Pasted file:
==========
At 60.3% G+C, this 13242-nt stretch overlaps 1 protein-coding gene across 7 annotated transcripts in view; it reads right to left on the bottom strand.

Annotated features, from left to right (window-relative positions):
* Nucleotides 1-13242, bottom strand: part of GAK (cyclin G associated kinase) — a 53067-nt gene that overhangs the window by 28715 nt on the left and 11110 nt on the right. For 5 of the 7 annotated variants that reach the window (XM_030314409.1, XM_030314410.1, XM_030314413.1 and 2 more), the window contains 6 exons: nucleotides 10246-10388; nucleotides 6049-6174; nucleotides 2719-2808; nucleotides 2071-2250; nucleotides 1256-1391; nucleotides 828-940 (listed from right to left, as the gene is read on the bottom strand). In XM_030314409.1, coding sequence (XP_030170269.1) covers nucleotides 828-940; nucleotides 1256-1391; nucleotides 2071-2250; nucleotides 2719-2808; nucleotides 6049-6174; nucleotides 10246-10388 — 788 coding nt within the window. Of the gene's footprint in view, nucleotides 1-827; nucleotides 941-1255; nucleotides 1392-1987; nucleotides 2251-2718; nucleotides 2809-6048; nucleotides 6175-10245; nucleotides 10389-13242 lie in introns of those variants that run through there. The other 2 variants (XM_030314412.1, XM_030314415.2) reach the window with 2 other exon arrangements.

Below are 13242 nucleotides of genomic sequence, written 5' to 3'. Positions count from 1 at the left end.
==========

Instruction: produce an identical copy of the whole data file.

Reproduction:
At 60.3% G+C, this 13242-nt stretch overlaps 1 protein-coding gene across 7 annotated transcripts in view; it reads right to left on the bottom strand.

Annotated features, from left to right (window-relative positions):
* Nucleotides 1-13242, bottom strand: part of GAK (cyclin G associated kinase) — a 53067-nt gene that overhangs the window by 28715 nt on the left and 11110 nt on the right. For 5 of the 7 annotated variants that reach the window (XM_030314409.1, XM_030314410.1, XM_030314413.1 and 2 more), the window contains 6 exons: nucleotides 10246-10388; nucleotides 6049-6174; nucleotides 2719-2808; nucleotides 2071-2250; nucleotides 1256-1391; nucleotides 828-940 (listed from right to left, as the gene is read on the bottom strand). In XM_030314409.1, coding sequence (XP_030170269.1) covers nucleotides 828-940; nucleotides 1256-1391; nucleotides 2071-2250; nucleotides 2719-2808; nucleotides 6049-6174; nucleotides 10246-10388 — 788 coding nt within the window. Of the gene's footprint in view, nucleotides 1-827; nucleotides 941-1255; nucleotides 1392-1987; nucleotides 2251-2718; nucleotides 2809-6048; nucleotides 6175-10245; nucleotides 10389-13242 lie in introns of those variants that run through there. The other 2 variants (XM_030314412.1, XM_030314415.2) reach the window with 2 other exon arrangements.

Below are 13242 nucleotides of genomic sequence, written 5' to 3'. Positions count from 1 at the left end.